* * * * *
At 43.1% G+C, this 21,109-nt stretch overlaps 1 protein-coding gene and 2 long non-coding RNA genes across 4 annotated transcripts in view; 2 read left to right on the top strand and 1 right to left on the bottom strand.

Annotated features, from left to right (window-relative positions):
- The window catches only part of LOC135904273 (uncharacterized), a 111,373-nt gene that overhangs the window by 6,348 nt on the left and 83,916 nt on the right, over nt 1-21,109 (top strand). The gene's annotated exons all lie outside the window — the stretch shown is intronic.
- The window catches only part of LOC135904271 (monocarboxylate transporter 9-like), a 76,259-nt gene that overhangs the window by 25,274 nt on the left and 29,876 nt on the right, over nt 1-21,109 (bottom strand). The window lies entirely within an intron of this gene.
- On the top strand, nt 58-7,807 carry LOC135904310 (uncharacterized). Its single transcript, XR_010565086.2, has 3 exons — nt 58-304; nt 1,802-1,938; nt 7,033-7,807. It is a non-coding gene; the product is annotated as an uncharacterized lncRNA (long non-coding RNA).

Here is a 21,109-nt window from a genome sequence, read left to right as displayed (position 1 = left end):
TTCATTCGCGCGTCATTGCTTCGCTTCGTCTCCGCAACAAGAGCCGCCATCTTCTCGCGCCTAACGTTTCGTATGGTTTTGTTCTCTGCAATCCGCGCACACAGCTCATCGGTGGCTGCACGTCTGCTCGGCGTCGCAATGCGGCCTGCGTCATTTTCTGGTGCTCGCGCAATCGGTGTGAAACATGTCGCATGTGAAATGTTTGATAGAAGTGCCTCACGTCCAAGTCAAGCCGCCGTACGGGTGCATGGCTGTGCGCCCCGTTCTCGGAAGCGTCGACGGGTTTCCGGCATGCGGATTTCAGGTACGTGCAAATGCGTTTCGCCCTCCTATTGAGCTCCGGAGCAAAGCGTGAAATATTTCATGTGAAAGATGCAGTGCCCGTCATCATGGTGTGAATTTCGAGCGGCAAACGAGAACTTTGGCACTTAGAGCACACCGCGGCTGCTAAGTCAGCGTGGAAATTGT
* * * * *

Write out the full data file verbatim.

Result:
At 43.1% G+C, this 21,109-nt stretch overlaps 1 protein-coding gene and 2 long non-coding RNA genes across 4 annotated transcripts in view; 2 read left to right on the top strand and 1 right to left on the bottom strand.

Annotated features, from left to right (window-relative positions):
- The window catches only part of LOC135904273 (uncharacterized), a 111,373-nt gene that overhangs the window by 6,348 nt on the left and 83,916 nt on the right, over nt 1-21,109 (top strand). The gene's annotated exons all lie outside the window — the stretch shown is intronic.
- The window catches only part of LOC135904271 (monocarboxylate transporter 9-like), a 76,259-nt gene that overhangs the window by 25,274 nt on the left and 29,876 nt on the right, over nt 1-21,109 (bottom strand). The window lies entirely within an intron of this gene.
- On the top strand, nt 58-7,807 carry LOC135904310 (uncharacterized). Its single transcript, XR_010565086.2, has 3 exons — nt 58-304; nt 1,802-1,938; nt 7,033-7,807. It is a non-coding gene; the product is annotated as an uncharacterized lncRNA (long non-coding RNA).

Here is a 21,109-nt window from a genome sequence, read left to right as displayed (position 1 = left end):
TTCATTCGCGCGTCATTGCTTCGCTTCGTCTCCGCAACAAGAGCCGCCATCTTCTCGCGCCTAACGTTTCGTATGGTTTTGTTCTCTGCAATCCGCGCACACAGCTCATCGGTGGCTGCACGTCTGCTCGGCGTCGCAATGCGGCCTGCGTCATTTTCTGGTGCTCGCGCAATCGGTGTGAAACATGTCGCATGTGAAATGTTTGATAGAAGTGCCTCACGTCCAAGTCAAGCCGCCGTACGGGTGCATGGCTGTGCGCCCCGTTCTCGGAAGCGTCGACGGGTTTCCGGCATGCGGATTTCAGGTACGTGCAAATGCGTTTCGCCCTCCTATTGAGCTCCGGAGCAAAGCGTGAAATATTTCATGTGAAAGATGCAGTGCCCGTCATCATGGTGTGAATTTCGAGCGGCAAACGAGAACTTTGGCACTTAGAGCACACCGCGGCTGCTAAGTCAGCGTGGAAATTGT